Why Accessibility? Building Websites Everyone Can Use

Lesson Objectives

After completing this lesson, you will be able to:

  • Describe some accessibility issues for users with visual impairments
  • Describe the advantages of making websites more accessible
  • Install the extensions needed for this class
  • Evaluate the accessibility of a page using ChromeVox and Developer Accessibility Tools

Time to complete

45 minutes


Accessibility can mean a lot of things. You might think of web accessibility as making products and services available to all users, regardless of their physical ability, internet speed, or the device they are using. While these are all accurate, in this course we will focus on creating websites that are more accessible to users with visual impairments.

You have enormous potential to reach a large audience through the web. By creating content with as few assumptions as possible about the users of your websites and applications, you can reach a much larger audience.

Some of your assumptions might include:

  • the size of a user’s display
  • a user is using a mouse
  • all users see colors in the same way
  • all users see their screen
  • all users can read the text

Image 1. Devices with multiple screen sizes

Devices with multiple screen sizes

Why make something accessible?

The more inclusive your application is, the broader the reach. Why exclude a segment of the population? While it might not always be easy, you might discover that improving the accessibility of your site can improve the experience for all users.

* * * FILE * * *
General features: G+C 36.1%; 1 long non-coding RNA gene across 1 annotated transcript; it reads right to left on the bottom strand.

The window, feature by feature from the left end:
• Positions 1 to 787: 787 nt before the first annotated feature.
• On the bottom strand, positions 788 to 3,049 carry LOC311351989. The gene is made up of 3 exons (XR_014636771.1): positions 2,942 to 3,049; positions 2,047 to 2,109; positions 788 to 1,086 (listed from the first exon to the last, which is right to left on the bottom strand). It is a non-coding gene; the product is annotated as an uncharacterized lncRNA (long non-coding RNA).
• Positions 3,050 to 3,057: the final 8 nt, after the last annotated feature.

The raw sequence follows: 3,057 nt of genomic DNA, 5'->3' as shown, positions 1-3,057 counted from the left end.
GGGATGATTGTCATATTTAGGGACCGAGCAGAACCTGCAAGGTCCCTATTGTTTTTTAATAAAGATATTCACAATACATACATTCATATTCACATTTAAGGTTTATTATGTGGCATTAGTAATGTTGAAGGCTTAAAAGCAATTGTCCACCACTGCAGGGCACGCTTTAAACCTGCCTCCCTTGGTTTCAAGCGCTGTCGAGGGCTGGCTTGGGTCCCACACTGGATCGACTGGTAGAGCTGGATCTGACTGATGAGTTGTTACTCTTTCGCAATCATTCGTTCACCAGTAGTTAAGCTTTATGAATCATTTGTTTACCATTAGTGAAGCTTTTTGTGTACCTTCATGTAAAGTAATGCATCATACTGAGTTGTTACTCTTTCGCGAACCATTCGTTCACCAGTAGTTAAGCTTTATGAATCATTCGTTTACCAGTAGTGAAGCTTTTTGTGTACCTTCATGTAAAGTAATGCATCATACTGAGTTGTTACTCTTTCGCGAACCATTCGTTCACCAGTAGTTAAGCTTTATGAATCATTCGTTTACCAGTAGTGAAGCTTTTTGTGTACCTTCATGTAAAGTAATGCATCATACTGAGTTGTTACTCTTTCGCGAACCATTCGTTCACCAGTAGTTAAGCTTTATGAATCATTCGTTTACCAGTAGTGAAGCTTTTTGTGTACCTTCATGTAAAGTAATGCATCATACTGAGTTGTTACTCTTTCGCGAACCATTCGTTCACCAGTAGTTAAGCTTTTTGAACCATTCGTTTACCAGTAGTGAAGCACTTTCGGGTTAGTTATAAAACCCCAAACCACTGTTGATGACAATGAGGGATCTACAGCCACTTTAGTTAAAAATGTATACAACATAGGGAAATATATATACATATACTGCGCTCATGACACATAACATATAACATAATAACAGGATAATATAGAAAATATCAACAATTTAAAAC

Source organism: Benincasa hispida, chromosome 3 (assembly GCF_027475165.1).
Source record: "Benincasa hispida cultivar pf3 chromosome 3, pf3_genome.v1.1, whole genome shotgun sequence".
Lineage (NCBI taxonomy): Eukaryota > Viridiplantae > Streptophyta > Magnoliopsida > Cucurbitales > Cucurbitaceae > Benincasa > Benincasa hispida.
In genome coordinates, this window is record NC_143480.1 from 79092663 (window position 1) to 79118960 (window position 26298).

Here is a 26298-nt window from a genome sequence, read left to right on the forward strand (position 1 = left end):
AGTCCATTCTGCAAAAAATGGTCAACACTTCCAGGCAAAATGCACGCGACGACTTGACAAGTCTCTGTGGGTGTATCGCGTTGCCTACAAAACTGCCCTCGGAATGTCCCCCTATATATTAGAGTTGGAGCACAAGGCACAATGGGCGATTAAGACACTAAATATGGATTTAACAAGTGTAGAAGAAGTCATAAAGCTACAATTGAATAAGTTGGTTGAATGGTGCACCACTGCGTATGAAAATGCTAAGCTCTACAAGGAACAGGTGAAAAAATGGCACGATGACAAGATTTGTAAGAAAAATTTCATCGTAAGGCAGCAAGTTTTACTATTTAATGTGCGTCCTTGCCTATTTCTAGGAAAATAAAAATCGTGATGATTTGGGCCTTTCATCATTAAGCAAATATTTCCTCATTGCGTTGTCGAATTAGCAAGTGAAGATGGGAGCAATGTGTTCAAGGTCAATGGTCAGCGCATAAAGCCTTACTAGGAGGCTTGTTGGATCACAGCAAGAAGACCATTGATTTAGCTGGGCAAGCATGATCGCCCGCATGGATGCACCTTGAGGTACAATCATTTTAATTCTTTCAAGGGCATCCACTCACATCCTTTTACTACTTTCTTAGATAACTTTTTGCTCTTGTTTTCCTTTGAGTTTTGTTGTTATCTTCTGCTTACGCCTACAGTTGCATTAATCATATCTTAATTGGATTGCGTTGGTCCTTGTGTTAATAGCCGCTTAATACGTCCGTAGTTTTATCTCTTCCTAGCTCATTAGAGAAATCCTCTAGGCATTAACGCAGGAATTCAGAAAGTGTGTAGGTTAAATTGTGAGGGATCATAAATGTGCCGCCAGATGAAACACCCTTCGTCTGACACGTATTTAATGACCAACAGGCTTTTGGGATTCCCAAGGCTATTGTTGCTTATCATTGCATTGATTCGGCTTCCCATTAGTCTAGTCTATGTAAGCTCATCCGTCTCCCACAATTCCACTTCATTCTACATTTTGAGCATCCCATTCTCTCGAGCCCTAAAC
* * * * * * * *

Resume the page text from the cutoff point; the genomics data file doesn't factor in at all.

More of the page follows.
Well-created web content works in a wide variety of contexts, from desktop to mobile, continues to function in low-bandwidth environments, and degrades gracefully if the user’s device or browser is missing certain features. In this course, you will learn how to add common accessibility features that you can apply to your own websites right away to improve their usability for people who are blind or have low vision.


To get started, complete the following:

Now, use ChromeVox and the Accessibility Developer Tools on your own website, or on any website you visit often, and answer the following questions:

1. Close your eyes and interact with your site using only your screen reader and keyboard, pressing Tab to move to links, and Enter to click. Are there any parts of your site that do not work as you expected? Take note of these so you can fix them as you go through the course. NOTE: if you need to use ChromeVox visually (e.g. you are a user who is deaf or has a hearing impairment) please see the FAQ page for instructions.

2. Pay attention to how many of the Accessibility Audit tests passed. You can ignore those that were not applicable. Watch this video to learn how to run an audit. NOTE: In Google Chrome go to chrome://extensions and make sure to place a checkmark in the "Allow access to file URLs" box next to the Accessibility Developer Tools extension.

3. Which of the Accessibility Audit tests passed? Don’t worry! By the end of this course you’ll know how to fix many of these issues: